Celtics need to move forth and deal the third pick
The Celtics had a dance with favorable fortune during the NBA Draft Lottery only to be left dancing with themselves and the No. 3 pick in a draft with two coveted players. It was another Lottery Letdown for the Green.
The path to Banner No. 18 briefly looked like it might have a convenient shortcut on Thursday night. As the teams and picks ticked down the Celtics, who entered with the third-best odds for the No. 1 pick by virtue of owning Brooklyn’s 2016 first-rounder, were among the final three teams with a chance at the top pick.
But the bubble burst at approximately 8:25 p.m. The lottery turned out to be an affirmation of the preliminary draft order by record with the Philadelphia 76ers taking the top spot and the hated Los Angeles Lakers picking second. It would have been more entertaining if NBA deputy commissioner Mark Tatum announced it “Hunger Games”-style and said, “May the odds be ever in your favor.”
Now that the impossible dream has evaporated into the reality of the Celtics not having an opportunity to draft LSU’s Ben Simmons or Duke’s Brandon Ingram or peddle the right to do so, Celtics president of basketball operations Danny Ainge has to play auctioneer and deal away the third pick for proven help.
Put this pick on the NBA equivalent of eBay and take the best offer Danny. Package it with one of the other overrated picks from your hoops hope chest and a young player to bring in an experienced NBA player that can get the Celtics out of the first round of the playoffs and NBA purgatory.
Or dangle it to try to duplicate what Daryl Morey did in Houston in acquiring James Harden, identifying a player who can use your franchise as a chrysalis to blossom into a franchise player.
The path forward for the Progeny of the Parquet is through free agency and trades, at least until next year, when they’ll have another shot at a transformative player with Brooklyn’s slot in a deeper draft. The Celtics have the right to swap picks with the Nets in 2017.
No offense to the players that could be there at No. 3, but I’m not interested in throwing a penny into the proverbial fountain of wishes.
It’s likely to come up empty, like so many of those Celtics 3-pointers in their first-round playoff loss to the Atlanta Hawks.
Among the options for the third pick are 18-year-old Croatian power forward Dragan Bender, Kentucky one-and-done (is there any other kind of Kentucky player?) Jamal Murray, Wooden Award winner and college basketball darling Buddy Hield of Oklahoma, and Marquette power forward Henry Ellenson.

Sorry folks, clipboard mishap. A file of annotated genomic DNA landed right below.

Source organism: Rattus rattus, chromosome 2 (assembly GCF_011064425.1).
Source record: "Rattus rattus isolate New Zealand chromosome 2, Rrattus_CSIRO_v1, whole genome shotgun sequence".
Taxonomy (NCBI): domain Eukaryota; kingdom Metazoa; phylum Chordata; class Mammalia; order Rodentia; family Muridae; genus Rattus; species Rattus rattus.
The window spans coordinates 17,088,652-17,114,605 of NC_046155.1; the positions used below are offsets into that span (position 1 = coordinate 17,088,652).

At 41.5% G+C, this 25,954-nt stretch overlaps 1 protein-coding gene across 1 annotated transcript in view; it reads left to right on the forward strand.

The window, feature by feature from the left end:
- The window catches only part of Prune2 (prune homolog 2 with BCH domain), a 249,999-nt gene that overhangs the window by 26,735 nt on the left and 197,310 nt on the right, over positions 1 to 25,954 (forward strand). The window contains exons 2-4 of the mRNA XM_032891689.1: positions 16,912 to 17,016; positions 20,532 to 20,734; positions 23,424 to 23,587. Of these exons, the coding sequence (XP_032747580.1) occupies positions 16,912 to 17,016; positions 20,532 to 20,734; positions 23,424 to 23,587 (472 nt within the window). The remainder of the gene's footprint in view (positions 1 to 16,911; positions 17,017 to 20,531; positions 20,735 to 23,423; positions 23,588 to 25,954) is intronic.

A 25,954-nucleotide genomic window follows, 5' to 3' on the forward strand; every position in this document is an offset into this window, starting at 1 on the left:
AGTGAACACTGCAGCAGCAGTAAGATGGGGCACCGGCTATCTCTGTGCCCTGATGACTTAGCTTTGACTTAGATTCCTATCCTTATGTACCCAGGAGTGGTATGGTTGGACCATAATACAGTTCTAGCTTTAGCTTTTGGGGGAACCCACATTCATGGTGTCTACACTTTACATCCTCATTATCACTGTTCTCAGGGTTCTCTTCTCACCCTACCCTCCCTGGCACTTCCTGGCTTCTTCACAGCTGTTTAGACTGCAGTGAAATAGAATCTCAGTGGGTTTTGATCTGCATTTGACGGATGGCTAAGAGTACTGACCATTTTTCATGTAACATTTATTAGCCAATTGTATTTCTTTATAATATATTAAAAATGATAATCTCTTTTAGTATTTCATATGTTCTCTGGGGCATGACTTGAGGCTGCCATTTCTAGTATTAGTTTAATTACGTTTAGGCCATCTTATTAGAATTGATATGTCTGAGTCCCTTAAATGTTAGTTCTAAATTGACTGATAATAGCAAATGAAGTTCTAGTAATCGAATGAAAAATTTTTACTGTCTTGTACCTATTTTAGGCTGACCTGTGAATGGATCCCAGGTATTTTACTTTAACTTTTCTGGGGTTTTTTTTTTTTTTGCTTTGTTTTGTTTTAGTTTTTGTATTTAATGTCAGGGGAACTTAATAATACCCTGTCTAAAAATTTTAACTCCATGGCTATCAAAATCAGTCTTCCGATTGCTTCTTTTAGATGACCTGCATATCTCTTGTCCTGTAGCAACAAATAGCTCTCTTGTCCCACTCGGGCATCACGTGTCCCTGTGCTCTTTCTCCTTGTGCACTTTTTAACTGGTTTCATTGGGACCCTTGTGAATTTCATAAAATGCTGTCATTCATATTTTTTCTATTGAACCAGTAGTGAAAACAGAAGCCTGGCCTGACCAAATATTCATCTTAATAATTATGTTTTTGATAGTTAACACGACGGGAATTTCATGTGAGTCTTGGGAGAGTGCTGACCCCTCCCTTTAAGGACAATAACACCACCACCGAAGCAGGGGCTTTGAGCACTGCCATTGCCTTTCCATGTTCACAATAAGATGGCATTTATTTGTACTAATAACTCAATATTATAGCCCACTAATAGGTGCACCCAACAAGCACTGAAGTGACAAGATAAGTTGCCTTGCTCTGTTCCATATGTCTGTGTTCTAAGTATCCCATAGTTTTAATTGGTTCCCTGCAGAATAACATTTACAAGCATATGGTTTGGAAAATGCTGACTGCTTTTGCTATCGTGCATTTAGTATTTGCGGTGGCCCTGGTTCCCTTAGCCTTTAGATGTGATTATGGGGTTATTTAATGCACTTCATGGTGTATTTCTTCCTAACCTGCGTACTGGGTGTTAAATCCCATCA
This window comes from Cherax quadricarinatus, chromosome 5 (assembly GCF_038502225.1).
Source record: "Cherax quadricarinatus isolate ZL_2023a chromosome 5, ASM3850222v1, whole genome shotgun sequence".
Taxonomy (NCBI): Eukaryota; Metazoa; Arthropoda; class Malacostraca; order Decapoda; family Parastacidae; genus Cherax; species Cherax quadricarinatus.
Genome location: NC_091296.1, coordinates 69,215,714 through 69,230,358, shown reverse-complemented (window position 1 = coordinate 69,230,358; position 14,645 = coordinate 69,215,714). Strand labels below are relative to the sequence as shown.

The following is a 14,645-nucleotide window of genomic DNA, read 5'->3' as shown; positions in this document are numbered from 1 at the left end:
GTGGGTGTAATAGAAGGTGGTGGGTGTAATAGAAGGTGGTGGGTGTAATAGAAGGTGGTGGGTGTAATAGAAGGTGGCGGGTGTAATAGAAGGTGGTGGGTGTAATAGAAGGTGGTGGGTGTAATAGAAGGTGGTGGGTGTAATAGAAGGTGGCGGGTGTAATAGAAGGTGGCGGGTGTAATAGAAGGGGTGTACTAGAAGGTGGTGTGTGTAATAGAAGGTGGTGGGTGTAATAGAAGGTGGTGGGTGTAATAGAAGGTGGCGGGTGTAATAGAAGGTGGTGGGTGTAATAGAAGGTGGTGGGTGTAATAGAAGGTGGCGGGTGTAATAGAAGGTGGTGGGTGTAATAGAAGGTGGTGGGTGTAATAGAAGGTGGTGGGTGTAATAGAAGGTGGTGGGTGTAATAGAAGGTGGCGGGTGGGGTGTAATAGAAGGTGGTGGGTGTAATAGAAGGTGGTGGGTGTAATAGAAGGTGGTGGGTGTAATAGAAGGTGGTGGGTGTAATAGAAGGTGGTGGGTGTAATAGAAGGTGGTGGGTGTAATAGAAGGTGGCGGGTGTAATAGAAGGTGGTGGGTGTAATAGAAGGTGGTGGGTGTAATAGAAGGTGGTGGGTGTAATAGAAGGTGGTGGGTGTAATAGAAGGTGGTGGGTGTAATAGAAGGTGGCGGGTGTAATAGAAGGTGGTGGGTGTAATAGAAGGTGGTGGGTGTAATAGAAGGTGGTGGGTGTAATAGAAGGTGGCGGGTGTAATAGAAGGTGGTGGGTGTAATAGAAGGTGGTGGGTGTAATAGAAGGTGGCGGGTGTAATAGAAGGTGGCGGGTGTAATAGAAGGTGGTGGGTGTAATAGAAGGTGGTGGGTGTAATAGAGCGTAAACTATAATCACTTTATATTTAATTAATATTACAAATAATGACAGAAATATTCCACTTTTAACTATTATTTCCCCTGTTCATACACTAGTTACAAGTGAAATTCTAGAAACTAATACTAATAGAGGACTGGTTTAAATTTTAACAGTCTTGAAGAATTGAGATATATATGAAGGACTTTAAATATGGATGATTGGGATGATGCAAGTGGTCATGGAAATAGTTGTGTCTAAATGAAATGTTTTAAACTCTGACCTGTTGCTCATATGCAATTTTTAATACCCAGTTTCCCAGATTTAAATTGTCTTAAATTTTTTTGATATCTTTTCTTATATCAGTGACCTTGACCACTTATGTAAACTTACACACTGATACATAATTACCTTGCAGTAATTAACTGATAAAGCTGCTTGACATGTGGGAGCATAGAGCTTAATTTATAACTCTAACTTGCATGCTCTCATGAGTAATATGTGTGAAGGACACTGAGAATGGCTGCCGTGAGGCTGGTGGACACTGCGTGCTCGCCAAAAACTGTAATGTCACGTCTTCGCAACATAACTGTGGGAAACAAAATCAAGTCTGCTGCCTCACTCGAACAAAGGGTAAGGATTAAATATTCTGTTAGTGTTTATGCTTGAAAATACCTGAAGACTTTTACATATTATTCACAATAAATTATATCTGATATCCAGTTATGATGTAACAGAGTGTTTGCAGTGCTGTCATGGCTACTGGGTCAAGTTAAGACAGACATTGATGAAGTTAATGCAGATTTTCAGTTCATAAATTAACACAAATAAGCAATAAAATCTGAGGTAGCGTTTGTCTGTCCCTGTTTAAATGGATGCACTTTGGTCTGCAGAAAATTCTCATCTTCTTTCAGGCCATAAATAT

With Bender, who plays for Maccabi Tel Aviv in Israel, you’ll hear a lot of comparisons to Kristaps Porzingis of the New York Knicks. But Bender could just as easily be the next Nikoloz Tskitshvili or Darko Milicic. Murray averaged 20 points per game at John Calipari’s NBA Internship program and sports NBA range. But there were times he seemed bothered getting his shots against more athletic players, a red flag.
Hield is an endangered species, a college senior who will be a lottery pick. He became a college hoops cult figure with his Bahamian backstory and dead-eye shooting, but Adam Morrison, Jimmer Fredette, and Tyler Hansbrough were all college basketball idols who saw their games lost in transition to the NBA.
Ellenson has drawn some Kevin Love Lite comparisons. But Marquette couldn’t even muster an NIT Tournament berth with him. Providence’s Kris Dunn is a Rondo-esque talent, but the Celtics collect point guards like coffee mugs.
Maybe, there is a Steph Curry, Klay Thompson, Kawhi Leonard or Paul George in this draft, a player not projected as a franchise cornerstone who becomes one. But those odds are less favorable for Ainge than the Draft Lottery ones.
Danny the Dealer should be burning up the phone lines trying to flip this pick. The dream is to package it with someone like Marcus Smart for Chicago’s Jimmy Butler, who represented the Bulls at the Draft Lottery, or Sacramento’s DeMarcus Cousins.
The Bulls see the same post-lottery landscape Ainge does — the Celtics have the third pick in a two-player draft. The Kings have a new DeMarcus Cousins whisperer/coach, Dave Joerger, and they’re opening a brand new arena. Trading Cousins without the chance to get Simmons or Ingram makes no sense.
If Ainge is smart he’ll try to rekindle the trade talks with Philadelphia for puerile center Jahlil Okafor, a center with a man’s game and a rebellious teenager’s off-court demeanor.
The Milwaukee Bucks desperately need a point guard and would love a shot at Dunn.
Ainge could shop the No. 3 pick and some other assets to the Bucks in an attempt to obtain Jabari Parker or Khris Middleton, who would provide the Celtics with much-needed shooting.
These deals don’t kindle memories of trading for Kevin Garnett.
The Celtics have accumulated a ton of draft picks. They have eight in all this year, three in the first round (No. 3, No. 16, and No. 23).
Unfortunately, this isn’t the NFL, where first-round draft picks are always of paramount value. In the NBA, teams focus on players, not hoarding picks.
The Celtics can’t use their raft of draft picks to trade up for the first or second spot, like the Los Angeles Rams and the Philadelphia Eagles did in the NFL Draft.
Celtics fans have Ping-Pong ball post-traumatic stress disorder from the empty promise of past lotteries lost 1997 and 2007. Both years left the Parishioners of the Parquet crestfallen.
This wasn’t quite as bad as those years, but fortune once again failed to favor the NBA’s most fabled franchise.
“It could have been worse. It could have been better. But it is what it is,” said Ainge. “We’ll do the best we can to build a great team.”
Getting to great didn’t get any easier on Thursday night.